In 1916, eugenicist Madison Grant published the book The Passing of the Great Race; or The Racial Basis of European History, hereafter The Passing of the Great Race, where he claimed that northern Europeans, or Nordics, are biologically and culturally superior to the rest of humanity. Charles Scribner’s Sons in New York City, New York, published the volume. Grant claimed that the Nordic race was at risk of extinction and advocated for the creation of laws in the US to decrease the population of people he considered inferior. According to Grant’s biographer Jonathan Spiro, Grant’s book synthesized a range of racist and pseudoscientific eugenics claims in prose that was accessible to the public. In the US, The Passing of the Great Race was praised by politicians, including former presidents Theodore Roosevelt and Calvin Coolidge, and cited as justification for laws that restricted immigration based on ethnicity and nationality. Adolf Hitler referred to The Passing of the Great Race as his Bible, and during the Nuremberg Trials in the 1940s, Nazi leaders who were prosecuted for war crimes committed during World War II presented the book as evidence that eugenics did not solely originate in Germany but rather had deep roots in the United States.

Grant was a lawyer and wildlife conservationist in New York City who helped found eugenics organizations in the US during the early twentieth century. With the support of his friend Theodore Roosevelt, who later served as the twenty-sixth President of the United States from 1901 to 1909, Grant co-founded the New York Zoological Society in 1895 and the Bronx Zoo in 1899 to promote wildlife conservation and the study of animals. Grant also helped establish numerous conservation organizations and parks, such as the Save-the-Redwoods League and Denali National Park in Alaska. According to Spiro, Grant’s interest in conservation naturally led to his interest in eugenics, as Grant saw both movements as a way of preserving the old country from threats of extinction. Following the publication of The Passing of the Great Race, Grant took an active role in many influential eugenics organizations in the US, including the Eugenics Research Association, The Galton Society for the Study of the Origin and Evolution of Man, the American Eugenics Society, and the International Commission on Eugenics. He was also a member of two anti-immigration lobbying groups, the American Defense Society and the Immigration Restriction League.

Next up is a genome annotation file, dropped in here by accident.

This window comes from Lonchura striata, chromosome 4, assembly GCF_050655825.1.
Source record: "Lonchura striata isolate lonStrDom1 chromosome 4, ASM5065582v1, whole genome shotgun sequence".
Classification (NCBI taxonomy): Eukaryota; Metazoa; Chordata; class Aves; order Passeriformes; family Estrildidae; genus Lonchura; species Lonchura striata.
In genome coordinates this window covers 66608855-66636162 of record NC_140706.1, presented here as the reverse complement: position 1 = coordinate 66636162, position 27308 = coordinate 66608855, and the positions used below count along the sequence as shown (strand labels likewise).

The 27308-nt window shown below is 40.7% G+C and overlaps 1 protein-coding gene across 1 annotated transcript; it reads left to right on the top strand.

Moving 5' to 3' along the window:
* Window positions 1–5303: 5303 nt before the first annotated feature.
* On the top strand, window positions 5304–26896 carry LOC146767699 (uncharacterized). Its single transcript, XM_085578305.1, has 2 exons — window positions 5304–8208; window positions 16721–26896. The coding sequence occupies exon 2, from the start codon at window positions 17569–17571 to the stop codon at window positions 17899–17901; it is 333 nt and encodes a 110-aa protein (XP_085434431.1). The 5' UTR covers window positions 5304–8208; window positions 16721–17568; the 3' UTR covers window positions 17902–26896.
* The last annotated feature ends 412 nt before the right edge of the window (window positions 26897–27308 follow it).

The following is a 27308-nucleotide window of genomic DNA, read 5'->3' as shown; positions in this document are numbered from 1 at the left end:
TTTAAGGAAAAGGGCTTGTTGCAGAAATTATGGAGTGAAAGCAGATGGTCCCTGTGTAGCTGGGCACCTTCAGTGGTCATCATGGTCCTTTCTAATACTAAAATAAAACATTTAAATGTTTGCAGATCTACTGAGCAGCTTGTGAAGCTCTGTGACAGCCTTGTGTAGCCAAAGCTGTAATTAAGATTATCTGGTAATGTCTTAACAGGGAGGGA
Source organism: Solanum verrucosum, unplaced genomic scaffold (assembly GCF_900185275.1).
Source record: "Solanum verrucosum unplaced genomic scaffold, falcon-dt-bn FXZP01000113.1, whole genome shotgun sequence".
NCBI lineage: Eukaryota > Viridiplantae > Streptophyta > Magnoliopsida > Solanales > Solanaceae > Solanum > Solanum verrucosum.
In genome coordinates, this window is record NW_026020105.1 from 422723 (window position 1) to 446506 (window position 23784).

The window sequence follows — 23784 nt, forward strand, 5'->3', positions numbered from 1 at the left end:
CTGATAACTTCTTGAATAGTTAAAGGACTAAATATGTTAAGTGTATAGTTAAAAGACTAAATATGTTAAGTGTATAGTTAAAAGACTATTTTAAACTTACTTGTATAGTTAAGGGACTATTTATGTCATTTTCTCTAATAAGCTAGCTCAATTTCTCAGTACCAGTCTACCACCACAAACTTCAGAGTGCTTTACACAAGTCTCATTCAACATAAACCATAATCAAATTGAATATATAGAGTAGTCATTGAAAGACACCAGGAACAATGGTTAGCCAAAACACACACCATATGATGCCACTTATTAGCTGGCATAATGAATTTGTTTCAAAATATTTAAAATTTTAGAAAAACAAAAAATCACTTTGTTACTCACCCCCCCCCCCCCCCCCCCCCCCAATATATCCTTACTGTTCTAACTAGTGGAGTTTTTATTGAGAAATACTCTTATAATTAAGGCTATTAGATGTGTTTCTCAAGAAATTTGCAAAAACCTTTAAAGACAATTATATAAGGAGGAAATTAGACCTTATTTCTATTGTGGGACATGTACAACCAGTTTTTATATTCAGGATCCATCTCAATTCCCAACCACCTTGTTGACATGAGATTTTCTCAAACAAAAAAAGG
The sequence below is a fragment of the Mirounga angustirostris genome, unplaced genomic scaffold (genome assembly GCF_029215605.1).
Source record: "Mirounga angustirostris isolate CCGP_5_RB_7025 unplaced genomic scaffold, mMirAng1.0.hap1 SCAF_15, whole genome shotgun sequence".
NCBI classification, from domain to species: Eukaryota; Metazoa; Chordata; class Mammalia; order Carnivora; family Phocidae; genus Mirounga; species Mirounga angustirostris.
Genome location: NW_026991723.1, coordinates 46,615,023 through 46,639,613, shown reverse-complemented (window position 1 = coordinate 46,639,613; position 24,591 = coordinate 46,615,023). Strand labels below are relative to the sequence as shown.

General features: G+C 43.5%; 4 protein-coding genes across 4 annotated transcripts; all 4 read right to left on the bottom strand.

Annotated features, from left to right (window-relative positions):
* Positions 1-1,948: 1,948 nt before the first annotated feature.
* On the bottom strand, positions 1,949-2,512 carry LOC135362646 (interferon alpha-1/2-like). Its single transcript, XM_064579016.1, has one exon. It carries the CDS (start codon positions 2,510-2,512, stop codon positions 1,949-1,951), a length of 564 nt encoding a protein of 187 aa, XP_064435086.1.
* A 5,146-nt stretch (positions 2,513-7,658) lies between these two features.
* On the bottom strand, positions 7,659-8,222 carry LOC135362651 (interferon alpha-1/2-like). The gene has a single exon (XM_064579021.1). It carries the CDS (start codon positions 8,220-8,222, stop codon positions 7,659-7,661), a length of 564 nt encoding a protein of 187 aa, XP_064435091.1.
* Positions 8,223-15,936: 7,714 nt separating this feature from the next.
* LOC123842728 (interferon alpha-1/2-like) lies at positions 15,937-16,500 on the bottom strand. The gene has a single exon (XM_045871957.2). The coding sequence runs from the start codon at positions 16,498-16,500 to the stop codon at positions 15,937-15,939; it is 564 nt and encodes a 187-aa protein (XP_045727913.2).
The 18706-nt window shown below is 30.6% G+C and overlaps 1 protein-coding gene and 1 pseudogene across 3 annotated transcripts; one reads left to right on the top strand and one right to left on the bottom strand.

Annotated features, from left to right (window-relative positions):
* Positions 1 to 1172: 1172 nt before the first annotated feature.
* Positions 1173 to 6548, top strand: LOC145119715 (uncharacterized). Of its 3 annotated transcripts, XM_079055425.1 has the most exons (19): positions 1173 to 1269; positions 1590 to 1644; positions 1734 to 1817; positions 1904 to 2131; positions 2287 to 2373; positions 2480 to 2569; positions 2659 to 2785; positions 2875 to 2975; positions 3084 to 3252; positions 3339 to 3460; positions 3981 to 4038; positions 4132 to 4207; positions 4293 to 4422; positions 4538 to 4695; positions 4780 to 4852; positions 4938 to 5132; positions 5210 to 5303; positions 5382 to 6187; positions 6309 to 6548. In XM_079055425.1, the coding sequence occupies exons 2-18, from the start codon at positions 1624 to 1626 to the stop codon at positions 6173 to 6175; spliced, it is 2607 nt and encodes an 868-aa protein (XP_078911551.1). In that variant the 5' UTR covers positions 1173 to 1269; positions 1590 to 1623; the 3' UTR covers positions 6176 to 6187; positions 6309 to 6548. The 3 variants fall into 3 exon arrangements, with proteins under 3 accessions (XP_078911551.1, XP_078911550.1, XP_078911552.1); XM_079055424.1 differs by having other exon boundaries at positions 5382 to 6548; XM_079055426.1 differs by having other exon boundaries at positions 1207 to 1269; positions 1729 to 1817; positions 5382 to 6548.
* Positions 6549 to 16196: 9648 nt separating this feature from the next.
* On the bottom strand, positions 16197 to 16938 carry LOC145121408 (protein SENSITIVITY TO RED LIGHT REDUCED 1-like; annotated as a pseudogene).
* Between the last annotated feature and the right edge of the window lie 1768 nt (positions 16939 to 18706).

In The Passing of the Great Race, Grant calls on the US to enact an extensive eugenics program. Francis Galton, the half-cousin of the naturalist Charles Darwin, first coined the term eugenics, Greek for "well-born," in 1883. Galton and other proponents of eugenics advocated to restrict reproduction to improve the human species through selective breeding. By allowing only people who they believed to be of good stock to have children, eugenicists claimed that governments could eradicate disease and disability and curb overpopulation. Galton described two dimensions of eugenics. He called the first positive eugenics, which encouraged people he considered superior to have more children. In contrast, what Galton called negative eugenics programs attempt to prevent the reproduction of people eugenicists judged to be, to use Grant’s terms, defective and worthless. Grant argued that negative eugenics was a more practical course of action to pursue in the US because he believed it would be much easier to identify and eradicate the people with the worst genetics than to select a group of people with the best genetics, and restrict the right to have children only to them.